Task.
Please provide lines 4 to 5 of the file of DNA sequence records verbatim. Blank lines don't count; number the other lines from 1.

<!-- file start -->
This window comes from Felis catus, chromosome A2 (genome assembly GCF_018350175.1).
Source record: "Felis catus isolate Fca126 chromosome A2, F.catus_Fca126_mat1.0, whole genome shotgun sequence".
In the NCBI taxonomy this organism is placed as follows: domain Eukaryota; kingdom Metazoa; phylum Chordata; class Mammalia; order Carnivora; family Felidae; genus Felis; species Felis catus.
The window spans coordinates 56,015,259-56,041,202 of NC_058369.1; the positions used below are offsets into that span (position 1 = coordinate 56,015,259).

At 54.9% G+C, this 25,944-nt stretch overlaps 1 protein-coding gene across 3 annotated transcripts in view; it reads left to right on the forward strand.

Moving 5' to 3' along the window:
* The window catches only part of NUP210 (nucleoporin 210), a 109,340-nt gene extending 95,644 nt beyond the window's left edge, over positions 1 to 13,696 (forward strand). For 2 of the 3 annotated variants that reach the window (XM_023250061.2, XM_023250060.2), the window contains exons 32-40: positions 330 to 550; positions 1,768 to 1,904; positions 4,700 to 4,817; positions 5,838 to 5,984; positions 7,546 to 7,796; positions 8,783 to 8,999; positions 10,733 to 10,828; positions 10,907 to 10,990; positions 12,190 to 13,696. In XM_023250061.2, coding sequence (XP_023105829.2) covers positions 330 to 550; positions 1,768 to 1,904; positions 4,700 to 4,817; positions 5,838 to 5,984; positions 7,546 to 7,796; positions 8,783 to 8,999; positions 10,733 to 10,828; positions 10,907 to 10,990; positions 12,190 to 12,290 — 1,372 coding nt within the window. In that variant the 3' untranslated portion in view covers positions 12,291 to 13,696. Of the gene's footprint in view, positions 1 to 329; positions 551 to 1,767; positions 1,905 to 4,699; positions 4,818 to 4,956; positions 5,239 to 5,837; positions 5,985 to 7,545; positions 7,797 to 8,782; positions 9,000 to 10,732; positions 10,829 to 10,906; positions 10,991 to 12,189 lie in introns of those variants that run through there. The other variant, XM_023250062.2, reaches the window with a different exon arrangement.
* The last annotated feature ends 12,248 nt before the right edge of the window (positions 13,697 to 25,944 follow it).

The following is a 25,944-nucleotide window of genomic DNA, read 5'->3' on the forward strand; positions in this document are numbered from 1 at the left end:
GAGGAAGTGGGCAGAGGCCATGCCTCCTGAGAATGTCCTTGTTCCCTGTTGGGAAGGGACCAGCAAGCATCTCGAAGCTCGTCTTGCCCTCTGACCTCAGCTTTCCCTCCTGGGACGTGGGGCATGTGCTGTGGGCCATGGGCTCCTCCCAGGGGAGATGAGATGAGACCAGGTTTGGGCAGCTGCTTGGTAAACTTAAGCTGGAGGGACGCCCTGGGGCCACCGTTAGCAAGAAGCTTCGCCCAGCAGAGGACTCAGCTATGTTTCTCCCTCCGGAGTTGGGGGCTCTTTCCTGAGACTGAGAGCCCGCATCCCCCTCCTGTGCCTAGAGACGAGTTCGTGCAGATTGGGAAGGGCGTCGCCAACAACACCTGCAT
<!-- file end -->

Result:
The window spans coordinates 56,015,259-56,041,202 of NC_058369.1; the positions used below are offsets into that span (position 1 = coordinate 56,015,259).

At 54.9% G+C, this 25,944-nt stretch overlaps 1 protein-coding gene across 3 annotated transcripts in view; it reads left to right on the forward strand.